TransCold Express Chicago-area hub to open

05/14/2014 11:43:00 AM
Mike Hornick

TransCold Express RidgePortCourtesy McKay TransColdMcKay TransCold and National Logistics and Cold Storage are about to open a 49,000-square-foot refrigerated facility in the Chicago area, a hub for an express boxcar service carrying produce from California.

A grand opening is set for May 21 at the RidgePort Logistics Center, a 1,500-acre industrial park in Wilmington, Ill., about 40 miles southwest of Chicago. Rail service for McKay’s TransCold Express from Selma, Calif., will start in the first or second week of June, said Jason Spafford, vice president of business development.

It will be a four-day route to the Midwest on the BNSF Railway. That’s the same speed as trucking but will cost 5% to 15% less, according to Edina, Minn.-based McKay TransCold.

The primary fresh produce cargo will be carrots, citrus, stone fruit, potatoes and onions, Spafford said.

“We’ve also got butter, cheese and some other finished goods that you wouldn’t necessarily think of as coming out of the Central Valley or California, and juices as well,” he said.

Midwest product will include frozen foods, eggs and other consumer items.

The original plan was for an April or May start to the express service, but construction delays caused by a difficult Chicago winter put that off until June, Spafford said.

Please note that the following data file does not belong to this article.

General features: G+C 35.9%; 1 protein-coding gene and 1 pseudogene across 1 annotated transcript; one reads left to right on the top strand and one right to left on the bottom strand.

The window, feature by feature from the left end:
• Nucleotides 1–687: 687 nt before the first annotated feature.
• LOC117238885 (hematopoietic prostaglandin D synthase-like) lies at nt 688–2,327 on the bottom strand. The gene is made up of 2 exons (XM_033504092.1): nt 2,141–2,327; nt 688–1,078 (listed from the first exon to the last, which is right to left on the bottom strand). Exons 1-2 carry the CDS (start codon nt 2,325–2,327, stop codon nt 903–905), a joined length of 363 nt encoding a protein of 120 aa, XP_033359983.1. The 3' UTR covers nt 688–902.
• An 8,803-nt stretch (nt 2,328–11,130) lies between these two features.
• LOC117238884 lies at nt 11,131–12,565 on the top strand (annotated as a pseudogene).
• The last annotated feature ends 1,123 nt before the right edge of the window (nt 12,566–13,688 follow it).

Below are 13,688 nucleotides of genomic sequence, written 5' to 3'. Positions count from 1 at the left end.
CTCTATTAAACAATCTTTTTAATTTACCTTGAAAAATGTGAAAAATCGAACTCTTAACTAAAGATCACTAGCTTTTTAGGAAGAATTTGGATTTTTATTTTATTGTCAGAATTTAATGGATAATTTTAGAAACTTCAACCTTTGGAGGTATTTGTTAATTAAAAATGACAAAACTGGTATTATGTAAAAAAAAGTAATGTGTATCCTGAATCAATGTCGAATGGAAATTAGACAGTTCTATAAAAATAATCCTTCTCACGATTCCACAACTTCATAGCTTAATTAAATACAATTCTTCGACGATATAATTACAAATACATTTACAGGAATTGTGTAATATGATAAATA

National Logistics and Cold Storage will operate the new RidgePort facility, which allows for eight boxcars to be unloaded at once. It’s 70 feet wide, designed for minimal transfer distance.

TransCold Express will start off with 30 boxcars and later expand to 50, Spafford said. Each is designed for racking, with capacity for four truckloads.

“We want to start out smaller and build up,” he said. “A good portion of the 30 is already booked.”

No other company is operating a boxcar unit train between California and the Midwest currently, he said.

“There’s plenty of manifest service that can take eight to 12 days, and intermodal service, but nothing strictly boxcar.”

The most common rail transport now is intermodal, according to Spafford.

“People now are used to hearing the word intermodal used interchangeably with train service,” he said. “Intermodal is when you take the 53-foot trailer you’re pulling behind a truck, remove the wheels and put it onto a rail flatbed. The boxcar service is a different animal. You’re taking the same refrigerated truck trailers and moving the products over a cross dock and into the boxcar.”



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